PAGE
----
Friday, August 19, 2011

Friday's Fare: Review of Theodore Boone: The Abduction

Theodore Boone: the Abduction is the second in John Grisham's series about a thirteen year-old boy-turned-lawyer...almost. Theo is the son of two attorneys and has grown up with the law. He fully expects to become a trial lawyer and then quite probably a famous judge when he is out of school. In the meantime, he tries dilegently to solve all the "legal" problems his friends and classmates have. He knows every attorney, law clerk, bailiff, and most of the judges in the town where he lives, and spends as much time as he can get away with in the courtroom when a trial is going on.

But all this knowledge doesn't help him one bit when his best friend, April Finnemore, disappears in the middle of the night. She is not the kind of kid to run away...the whole town agrees on this. But the house shows no signs of break-in, which means either she has run away, or she knows the person who took her, and let him in the house while she was alone.

Theo knows more about April than most anyone else: her father is an aging, wannabee rock star who is always off somewhere with the scudsy band he plays with, made up of other aging, drug-using wannabees who can't manage to score gigs in anything but seedy bars and run-down dance halls; her mother is very often not at home, as she wasn't on the night April went missing, she takes pills for everything that could possibly ail her, and April thinks she is losing her mind.

None of this matters when Jake Leeper appears on the scene. Jake is a convicted long-time criminal who has escaped from prison, and shows up in the small town of Strattenburg. When it comes to light that April had become his "pen pal" while he was in prison...why, no one knows...the police forget about anything but Jake and, when he is captured, making him tell them what he did to April. They are convinced he kidnapped her, but have no evidence of any kind to back that assumption up.

However, Theo is determined to find April himself, or find out what happened to her, so he and his next-best friend, Chase, take it upon themselves to, first of all, find April's father.  Once again, Theo goes to his Uncle Ike for help. Ike has gotten a note from someone who claims the band April's father is in, Plunder, is down in Raleigh, North Carolina, playing in bad bars and for college frat houses.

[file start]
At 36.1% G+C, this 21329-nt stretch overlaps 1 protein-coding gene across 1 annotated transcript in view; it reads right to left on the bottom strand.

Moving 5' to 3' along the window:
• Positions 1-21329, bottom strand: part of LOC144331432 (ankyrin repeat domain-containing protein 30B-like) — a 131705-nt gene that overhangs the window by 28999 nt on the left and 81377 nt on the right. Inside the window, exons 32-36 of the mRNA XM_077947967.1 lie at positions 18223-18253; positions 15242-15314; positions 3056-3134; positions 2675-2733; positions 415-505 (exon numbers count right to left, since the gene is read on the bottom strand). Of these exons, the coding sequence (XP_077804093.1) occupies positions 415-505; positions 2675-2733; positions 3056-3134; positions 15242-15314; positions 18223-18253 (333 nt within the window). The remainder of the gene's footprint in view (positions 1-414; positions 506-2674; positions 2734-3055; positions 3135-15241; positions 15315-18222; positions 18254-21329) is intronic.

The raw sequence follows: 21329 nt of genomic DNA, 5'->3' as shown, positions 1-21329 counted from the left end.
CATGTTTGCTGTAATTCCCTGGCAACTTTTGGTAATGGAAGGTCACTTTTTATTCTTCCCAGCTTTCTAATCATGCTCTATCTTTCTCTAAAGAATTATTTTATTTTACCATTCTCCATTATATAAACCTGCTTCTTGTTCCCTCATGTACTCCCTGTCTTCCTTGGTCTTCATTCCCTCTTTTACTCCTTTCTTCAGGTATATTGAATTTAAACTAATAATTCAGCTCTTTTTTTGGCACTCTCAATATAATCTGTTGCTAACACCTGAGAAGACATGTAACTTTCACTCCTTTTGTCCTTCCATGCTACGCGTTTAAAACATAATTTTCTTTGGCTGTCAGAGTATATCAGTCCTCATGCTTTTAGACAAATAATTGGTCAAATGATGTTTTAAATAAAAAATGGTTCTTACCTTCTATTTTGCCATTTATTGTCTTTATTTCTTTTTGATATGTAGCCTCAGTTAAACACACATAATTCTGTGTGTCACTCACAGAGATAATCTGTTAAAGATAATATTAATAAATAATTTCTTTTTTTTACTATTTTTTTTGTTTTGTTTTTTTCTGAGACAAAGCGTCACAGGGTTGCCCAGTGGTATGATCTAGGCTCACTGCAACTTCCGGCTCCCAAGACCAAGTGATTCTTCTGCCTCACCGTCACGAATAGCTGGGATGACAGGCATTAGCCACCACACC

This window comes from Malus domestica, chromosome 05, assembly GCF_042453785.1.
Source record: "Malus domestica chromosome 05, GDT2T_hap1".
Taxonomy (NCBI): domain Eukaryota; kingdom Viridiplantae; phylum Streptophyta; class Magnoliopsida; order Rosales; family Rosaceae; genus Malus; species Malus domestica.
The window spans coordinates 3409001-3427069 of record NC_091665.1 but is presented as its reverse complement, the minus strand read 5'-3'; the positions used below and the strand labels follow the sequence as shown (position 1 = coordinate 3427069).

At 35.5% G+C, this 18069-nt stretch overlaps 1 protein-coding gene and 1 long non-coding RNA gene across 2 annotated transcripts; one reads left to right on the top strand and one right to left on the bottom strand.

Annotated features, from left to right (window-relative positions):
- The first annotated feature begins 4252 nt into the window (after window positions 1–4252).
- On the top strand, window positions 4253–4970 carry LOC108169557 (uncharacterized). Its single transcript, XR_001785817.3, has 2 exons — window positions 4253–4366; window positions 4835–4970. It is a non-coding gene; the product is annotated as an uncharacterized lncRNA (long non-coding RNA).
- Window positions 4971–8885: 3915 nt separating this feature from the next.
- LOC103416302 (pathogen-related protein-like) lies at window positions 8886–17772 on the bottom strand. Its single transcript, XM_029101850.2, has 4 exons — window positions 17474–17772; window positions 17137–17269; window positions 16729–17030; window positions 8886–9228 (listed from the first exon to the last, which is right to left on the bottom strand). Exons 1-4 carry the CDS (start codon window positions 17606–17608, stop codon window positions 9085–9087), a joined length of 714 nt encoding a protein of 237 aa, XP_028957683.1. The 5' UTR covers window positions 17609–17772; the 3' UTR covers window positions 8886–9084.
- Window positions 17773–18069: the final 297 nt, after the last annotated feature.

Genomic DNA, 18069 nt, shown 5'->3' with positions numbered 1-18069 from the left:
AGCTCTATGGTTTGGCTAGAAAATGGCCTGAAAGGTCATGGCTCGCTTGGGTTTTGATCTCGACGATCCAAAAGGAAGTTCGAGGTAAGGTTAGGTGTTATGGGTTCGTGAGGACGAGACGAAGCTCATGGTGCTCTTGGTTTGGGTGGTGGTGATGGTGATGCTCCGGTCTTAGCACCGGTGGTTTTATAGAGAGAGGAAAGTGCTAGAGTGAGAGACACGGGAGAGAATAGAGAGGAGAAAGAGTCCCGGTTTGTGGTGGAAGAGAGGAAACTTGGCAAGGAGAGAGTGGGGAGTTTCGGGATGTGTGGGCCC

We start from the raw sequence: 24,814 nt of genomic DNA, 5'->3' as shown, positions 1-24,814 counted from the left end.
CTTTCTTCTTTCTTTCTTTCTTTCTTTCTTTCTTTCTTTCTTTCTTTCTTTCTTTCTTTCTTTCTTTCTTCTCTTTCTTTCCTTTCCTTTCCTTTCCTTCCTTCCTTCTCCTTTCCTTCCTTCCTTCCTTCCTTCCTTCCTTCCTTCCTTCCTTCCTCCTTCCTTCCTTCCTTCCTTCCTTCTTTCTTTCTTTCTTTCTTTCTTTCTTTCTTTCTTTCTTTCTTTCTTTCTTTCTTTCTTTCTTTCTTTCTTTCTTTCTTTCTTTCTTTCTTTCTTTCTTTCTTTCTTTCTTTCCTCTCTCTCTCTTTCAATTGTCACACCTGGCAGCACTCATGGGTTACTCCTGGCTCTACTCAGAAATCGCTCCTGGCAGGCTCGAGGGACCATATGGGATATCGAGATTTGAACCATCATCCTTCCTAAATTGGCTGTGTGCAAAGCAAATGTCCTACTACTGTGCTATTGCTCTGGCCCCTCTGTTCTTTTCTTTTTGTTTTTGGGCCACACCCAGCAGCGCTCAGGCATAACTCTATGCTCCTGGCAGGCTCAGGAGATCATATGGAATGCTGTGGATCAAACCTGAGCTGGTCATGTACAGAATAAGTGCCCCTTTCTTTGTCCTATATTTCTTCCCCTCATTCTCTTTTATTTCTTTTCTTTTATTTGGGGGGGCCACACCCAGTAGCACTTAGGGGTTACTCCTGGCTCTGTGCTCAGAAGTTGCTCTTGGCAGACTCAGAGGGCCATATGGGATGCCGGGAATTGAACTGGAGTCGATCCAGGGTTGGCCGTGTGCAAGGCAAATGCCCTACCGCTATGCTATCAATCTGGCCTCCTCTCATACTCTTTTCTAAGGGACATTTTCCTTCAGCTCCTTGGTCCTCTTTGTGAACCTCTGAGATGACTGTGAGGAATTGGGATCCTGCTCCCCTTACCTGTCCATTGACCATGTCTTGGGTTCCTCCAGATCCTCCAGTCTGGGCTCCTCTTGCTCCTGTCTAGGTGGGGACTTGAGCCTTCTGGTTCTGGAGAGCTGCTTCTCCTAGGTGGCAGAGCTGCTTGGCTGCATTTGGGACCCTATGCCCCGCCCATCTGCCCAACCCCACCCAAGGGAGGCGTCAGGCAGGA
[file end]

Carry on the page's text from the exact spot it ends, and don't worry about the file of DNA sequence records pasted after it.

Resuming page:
Theo and Chase begin tracking down all the fraternities and sororities in North Carolina on the Internet, calling the most likely ones, and finally track Plunder down to one location. Through much subterfuge and not-quite-little-white-lies, Theo gets Ike to "borrow" one of the family cars, while Theo's parents are out of town, and the two of them race to North Carolina, find the fraternity where the band is, find April who has run away, all right, but with her father and without her mother's knowledge, and bring April home.

To wind the story up: Jake Leeper is returned to prison, April's father and mother both promise to enter counseling and rehab, Theo's mother becomes April's temporary guardian until something either positive or negative happens with her family, and Theo is once again the hero of the day for finding April.

Okay. Once again Grisham has failed to write a convincing Middle Grade novel. Kids may like it, that's true, but from my perspective as a Middle Grade author, it fails miserably in many ways. Theo relies too heavily upon adults to help him, either with the solution to the problem, or help in carrying out the solution. His parents, Ike, and of course, Judge Gantry, are always heavily endowed as secondary characters.

The story drags. There is far too much dialogue that doesn't go anywhere, and that is more often between the adults in the story than between Theo and any other kid. There are pages and pages devoted to the police detectives, Slater and Capshaw, and their interrogations of Jake Leeper, and in which there is no Theo to be seen or heard from. Chapter Seven, for example, is a 10 and 1/2 page chapter that is devoted almost entirely to an interrogation of Leeper, with only the first 3 1/2 pages having anything to do with Theo, and in that, no action, no dialogue, just narration.

All in all, this story bored me as much as the first one. There is no real mystery, no danger, no excitement, and certainly NO suspense, because the reader already knows that Theo is going to save the day, BUT with the help of the adults.